Is that what these experiments imply?
What does “consciousness directed at any given result influences outcome” mean?
No. Consciousness is not pertinent to any one of these experiments and the theory behind them.
Oh dear. This guy, Paul Chek, is a bleeper.
This is a textbook example of quantum mysticism, a general set of beliefs popularized by the film What the Bleep Do We Know, which arose from confusion concerning quantum physics in relation to human consciousness. Quantum mysticism claims that quantum physics proves that human consciousness is inherently special and powerful.
Oh yeah I remember meeting a few people in my life, who when they found out that I was a physics major and science teacher, would go on and on about how quantum physics could explain the human mind and blah blah blah.
The quote sounds like a bunch of silly nothingness. Almost a word salad.
It is basically a bunch of bullshit, but it is true that there have been serious interpretations of quantum theory, from real physicists, in which consciousness supposedly plays a key role in causing the wave function to collapse, and particular outcomes (such as the cat actually being alive, or actually dead) to emerge from the underlying quantum uncertainty. As I understand it, the Copenhagen Interpretation, on some interpretations of what it itself is, may be one of them.
It is also true that some fairly serious researchers (mostly physicists, again, but also some neuroscientists) have tried to build theories of consciousness as a fundamentally quantum phenomenon around such interpretations of quantum mechanics. These ideas are not really mainstream, but they are not necessarily considered to be completely loopy either. My impression is that that they are now getting less play in the consciousness studies community than they did a decade or so ago, but this is not because the problems about consciousness that they attempted to solve have been solved by other means.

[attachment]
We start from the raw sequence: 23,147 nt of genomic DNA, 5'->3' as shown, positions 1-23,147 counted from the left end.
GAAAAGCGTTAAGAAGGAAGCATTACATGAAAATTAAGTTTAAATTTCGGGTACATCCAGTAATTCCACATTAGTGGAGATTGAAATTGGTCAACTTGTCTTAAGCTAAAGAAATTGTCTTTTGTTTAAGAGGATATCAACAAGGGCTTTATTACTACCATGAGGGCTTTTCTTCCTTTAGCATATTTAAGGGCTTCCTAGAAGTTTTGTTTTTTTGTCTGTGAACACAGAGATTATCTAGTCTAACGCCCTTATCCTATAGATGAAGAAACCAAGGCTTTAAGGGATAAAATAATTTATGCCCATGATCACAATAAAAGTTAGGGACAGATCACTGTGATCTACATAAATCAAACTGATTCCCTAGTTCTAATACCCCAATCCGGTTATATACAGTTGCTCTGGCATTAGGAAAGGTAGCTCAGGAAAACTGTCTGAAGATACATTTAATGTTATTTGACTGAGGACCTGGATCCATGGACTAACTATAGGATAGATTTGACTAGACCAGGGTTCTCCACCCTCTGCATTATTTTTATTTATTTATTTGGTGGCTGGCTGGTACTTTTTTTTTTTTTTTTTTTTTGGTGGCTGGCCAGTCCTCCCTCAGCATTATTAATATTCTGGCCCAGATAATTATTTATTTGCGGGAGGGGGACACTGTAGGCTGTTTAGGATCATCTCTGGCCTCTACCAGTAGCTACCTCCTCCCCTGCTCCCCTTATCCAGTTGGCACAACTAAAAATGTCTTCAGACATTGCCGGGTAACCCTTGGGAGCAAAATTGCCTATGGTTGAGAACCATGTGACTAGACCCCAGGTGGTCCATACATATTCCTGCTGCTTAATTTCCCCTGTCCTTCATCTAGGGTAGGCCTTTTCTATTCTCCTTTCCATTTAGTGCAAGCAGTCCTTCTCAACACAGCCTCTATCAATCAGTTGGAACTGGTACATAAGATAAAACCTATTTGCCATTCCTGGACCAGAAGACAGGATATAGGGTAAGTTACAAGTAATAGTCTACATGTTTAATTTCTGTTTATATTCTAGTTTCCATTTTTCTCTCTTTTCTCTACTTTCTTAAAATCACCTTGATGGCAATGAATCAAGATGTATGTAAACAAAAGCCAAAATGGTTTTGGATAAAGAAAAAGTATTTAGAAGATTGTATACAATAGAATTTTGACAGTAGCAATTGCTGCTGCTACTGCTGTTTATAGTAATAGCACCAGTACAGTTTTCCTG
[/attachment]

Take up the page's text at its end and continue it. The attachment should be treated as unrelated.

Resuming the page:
Directly to the OP, Schrödinger’s cat was a thought experiment to counter the probabilty nature of quantum mechanics. What he ended up showing was that quantum mechanics makes no sense if adapted to macroscopic scales.
A personal trainer is as qualified to pontificate about quantum physics as your cat.
Is said cat dead or alive?
Sounds like Deepak Chopra. Oprah has him on all the time to babble about this crap.
Bohr (and Heisenberg) came up with the Copenhagen Interpretation to try to explain why we don’t see quantum effects in our everyday world. The main bit that is usually taught about the Copenhagen Interpretation is that an Observer, merely by the act of observing, causes the wave-function to collapse so that we do not see quantum effects at the size of, let’s say, Ed Norton. This is what the Quantum Mystics are trying to appropriate when they’re trying to sell us on some nutball idea.
Interestingly, Schrödinger wanted to use the famous cat thought experiment to show why the whole thing is just silly and possibly throw a shout-out to his EPR crew. Those who subscribed to CI just shrugged it off and said: yup, that’s right homey.